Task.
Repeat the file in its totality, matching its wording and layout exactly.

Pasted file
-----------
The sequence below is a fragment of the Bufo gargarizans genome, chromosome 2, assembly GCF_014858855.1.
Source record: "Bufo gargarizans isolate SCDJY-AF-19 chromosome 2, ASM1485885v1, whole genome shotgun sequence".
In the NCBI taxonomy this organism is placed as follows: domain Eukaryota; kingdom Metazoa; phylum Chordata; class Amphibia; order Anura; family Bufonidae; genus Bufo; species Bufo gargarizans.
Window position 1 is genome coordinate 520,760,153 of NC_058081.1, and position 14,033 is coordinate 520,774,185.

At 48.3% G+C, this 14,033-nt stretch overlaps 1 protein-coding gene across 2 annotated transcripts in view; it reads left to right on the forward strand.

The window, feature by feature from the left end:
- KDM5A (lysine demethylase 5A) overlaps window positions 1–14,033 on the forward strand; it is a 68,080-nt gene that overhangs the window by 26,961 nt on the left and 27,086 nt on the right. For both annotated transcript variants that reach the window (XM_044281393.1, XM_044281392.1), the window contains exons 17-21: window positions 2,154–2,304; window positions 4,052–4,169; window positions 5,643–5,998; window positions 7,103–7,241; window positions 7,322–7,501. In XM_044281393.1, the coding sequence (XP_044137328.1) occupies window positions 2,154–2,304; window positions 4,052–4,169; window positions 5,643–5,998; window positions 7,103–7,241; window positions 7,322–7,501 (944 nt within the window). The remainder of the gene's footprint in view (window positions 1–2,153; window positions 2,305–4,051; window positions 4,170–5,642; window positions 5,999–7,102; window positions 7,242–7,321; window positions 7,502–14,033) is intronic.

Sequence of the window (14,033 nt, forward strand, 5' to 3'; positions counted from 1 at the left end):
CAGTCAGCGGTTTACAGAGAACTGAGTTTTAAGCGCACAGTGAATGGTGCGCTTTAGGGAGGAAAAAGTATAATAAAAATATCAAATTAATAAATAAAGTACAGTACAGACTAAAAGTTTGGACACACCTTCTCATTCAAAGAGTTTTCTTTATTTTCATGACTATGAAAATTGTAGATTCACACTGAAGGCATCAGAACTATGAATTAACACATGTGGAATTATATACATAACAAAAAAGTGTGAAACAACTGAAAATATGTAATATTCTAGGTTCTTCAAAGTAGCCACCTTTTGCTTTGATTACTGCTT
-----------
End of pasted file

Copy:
The sequence below is a fragment of the Bufo gargarizans genome, chromosome 2, assembly GCF_014858855.1.
Source record: "Bufo gargarizans isolate SCDJY-AF-19 chromosome 2, ASM1485885v1, whole genome shotgun sequence".
In the NCBI taxonomy this organism is placed as follows: domain Eukaryota; kingdom Metazoa; phylum Chordata; class Amphibia; order Anura; family Bufonidae; genus Bufo; species Bufo gargarizans.
Window position 1 is genome coordinate 520,760,153 of NC_058081.1, and position 14,033 is coordinate 520,774,185.

At 48.3% G+C, this 14,033-nt stretch overlaps 1 protein-coding gene across 2 annotated transcripts in view; it reads left to right on the forward strand.

The window, feature by feature from the left end:
- KDM5A (lysine demethylase 5A) overlaps window positions 1–14,033 on the forward strand; it is a 68,080-nt gene that overhangs the window by 26,961 nt on the left and 27,086 nt on the right. For both annotated transcript variants that reach the window (XM_044281393.1, XM_044281392.1), the window contains exons 17-21: window positions 2,154–2,304; window positions 4,052–4,169; window positions 5,643–5,998; window positions 7,103–7,241; window positions 7,322–7,501. In XM_044281393.1, the coding sequence (XP_044137328.1) occupies window positions 2,154–2,304; window positions 4,052–4,169; window positions 5,643–5,998; window positions 7,103–7,241; window positions 7,322–7,501 (944 nt within the window). The remainder of the gene's footprint in view (window positions 1–2,153; window positions 2,305–4,051; window positions 4,170–5,642; window positions 5,999–7,102; window positions 7,242–7,321; window positions 7,502–14,033) is intronic.

Sequence of the window (14,033 nt, forward strand, 5' to 3'; positions counted from 1 at the left end):
CAGTCAGCGGTTTACAGAGAACTGAGTTTTAAGCGCACAGTGAATGGTGCGCTTTAGGGAGGAAAAAGTATAATAAAAATATCAAATTAATAAATAAAGTACAGTACAGACTAAAAGTTTGGACACACCTTCTCATTCAAAGAGTTTTCTTTATTTTCATGACTATGAAAATTGTAGATTCACACTGAAGGCATCAGAACTATGAATTAACACATGTGGAATTATATACATAACAAAAAAGTGTGAAACAACTGAAAATATGTAATATTCTAGGTTCTTCAAAGTAGCCACCTTTTGCTTTGATTACTGCTT